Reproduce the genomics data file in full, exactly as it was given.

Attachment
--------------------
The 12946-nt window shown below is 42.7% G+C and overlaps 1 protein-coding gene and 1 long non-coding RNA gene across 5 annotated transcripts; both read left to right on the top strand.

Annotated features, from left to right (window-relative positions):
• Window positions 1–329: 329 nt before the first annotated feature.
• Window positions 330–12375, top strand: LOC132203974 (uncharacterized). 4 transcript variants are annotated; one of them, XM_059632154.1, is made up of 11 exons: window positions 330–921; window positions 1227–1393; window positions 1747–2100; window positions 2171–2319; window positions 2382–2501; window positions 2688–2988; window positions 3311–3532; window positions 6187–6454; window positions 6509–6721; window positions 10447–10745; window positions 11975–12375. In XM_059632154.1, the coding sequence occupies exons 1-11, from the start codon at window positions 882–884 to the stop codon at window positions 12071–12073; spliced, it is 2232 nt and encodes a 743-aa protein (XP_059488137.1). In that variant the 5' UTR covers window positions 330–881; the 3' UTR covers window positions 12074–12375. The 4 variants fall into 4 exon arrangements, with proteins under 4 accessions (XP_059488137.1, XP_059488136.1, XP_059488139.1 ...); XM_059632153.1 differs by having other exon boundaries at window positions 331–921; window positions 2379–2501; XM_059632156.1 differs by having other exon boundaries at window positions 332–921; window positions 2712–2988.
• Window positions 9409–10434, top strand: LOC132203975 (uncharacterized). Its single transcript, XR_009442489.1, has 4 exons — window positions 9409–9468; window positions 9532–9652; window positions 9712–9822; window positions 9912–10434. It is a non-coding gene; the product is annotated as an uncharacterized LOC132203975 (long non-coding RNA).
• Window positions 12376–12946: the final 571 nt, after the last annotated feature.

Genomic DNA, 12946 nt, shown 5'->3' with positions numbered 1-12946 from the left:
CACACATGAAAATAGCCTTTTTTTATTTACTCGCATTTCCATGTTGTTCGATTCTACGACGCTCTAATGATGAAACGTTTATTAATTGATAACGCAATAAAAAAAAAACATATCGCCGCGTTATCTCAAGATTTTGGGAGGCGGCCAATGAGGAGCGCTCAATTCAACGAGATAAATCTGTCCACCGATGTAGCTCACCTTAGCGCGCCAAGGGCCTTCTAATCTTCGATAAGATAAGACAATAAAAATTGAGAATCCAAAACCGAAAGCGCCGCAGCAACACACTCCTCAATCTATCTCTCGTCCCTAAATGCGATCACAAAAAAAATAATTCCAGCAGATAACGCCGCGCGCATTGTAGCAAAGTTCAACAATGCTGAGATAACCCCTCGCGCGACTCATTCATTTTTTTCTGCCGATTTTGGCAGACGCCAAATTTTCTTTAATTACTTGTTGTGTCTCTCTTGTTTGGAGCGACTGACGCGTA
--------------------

The 12946-nt window shown below is 42.7% G+C and overlaps 1 protein-coding gene and 1 long non-coding RNA gene across 5 annotated transcripts; both read left to right on the top strand.

Annotated features, from left to right (window-relative positions):
• Window positions 1–329: 329 nt before the first annotated feature.
• Window positions 330–12375, top strand: LOC132203974 (uncharacterized). 4 transcript variants are annotated; one of them, XM_059632154.1, is made up of 11 exons: window positions 330–921; window positions 1227–1393; window positions 1747–2100; window positions 2171–2319; window positions 2382–2501; window positions 2688–2988; window positions 3311–3532; window positions 6187–6454; window positions 6509–6721; window positions 10447–10745; window positions 11975–12375. In XM_059632154.1, the coding sequence occupies exons 1-11, from the start codon at window positions 882–884 to the stop codon at window positions 12071–12073; spliced, it is 2232 nt and encodes a 743-aa protein (XP_059488137.1). In that variant the 5' UTR covers window positions 330–881; the 3' UTR covers window positions 12074–12375. The 4 variants fall into 4 exon arrangements, with proteins under 4 accessions (XP_059488137.1, XP_059488136.1, XP_059488139.1 ...); XM_059632153.1 differs by having other exon boundaries at window positions 331–921; window positions 2379–2501; XM_059632156.1 differs by having other exon boundaries at window positions 332–921; window positions 2712–2988.
• Window positions 9409–10434, top strand: LOC132203975 (uncharacterized). Its single transcript, XR_009442489.1, has 4 exons — window positions 9409–9468; window positions 9532–9652; window positions 9712–9822; window positions 9912–10434. It is a non-coding gene; the product is annotated as an uncharacterized LOC132203975 (long non-coding RNA).
• Window positions 12376–12946: the final 571 nt, after the last annotated feature.

Genomic DNA, 12946 nt, shown 5'->3' with positions numbered 1-12946 from the left:
CACACATGAAAATAGCCTTTTTTTATTTACTCGCATTTCCATGTTGTTCGATTCTACGACGCTCTAATGATGAAACGTTTATTAATTGATAACGCAATAAAAAAAAAACATATCGCCGCGTTATCTCAAGATTTTGGGAGGCGGCCAATGAGGAGCGCTCAATTCAACGAGATAAATCTGTCCACCGATGTAGCTCACCTTAGCGCGCCAAGGGCCTTCTAATCTTCGATAAGATAAGACAATAAAAATTGAGAATCCAAAACCGAAAGCGCCGCAGCAACACACTCCTCAATCTATCTCTCGTCCCTAAATGCGATCACAAAAAAAATAATTCCAGCAGATAACGCCGCGCGCATTGTAGCAAAGTTCAACAATGCTGAGATAACCCCTCGCGCGACTCATTCATTTTTTTCTGCCGATTTTGGCAGACGCCAAATTTTCTTTAATTACTTGTTGTGTCTCTCTTGTTTGGAGCGACTGACGCGTA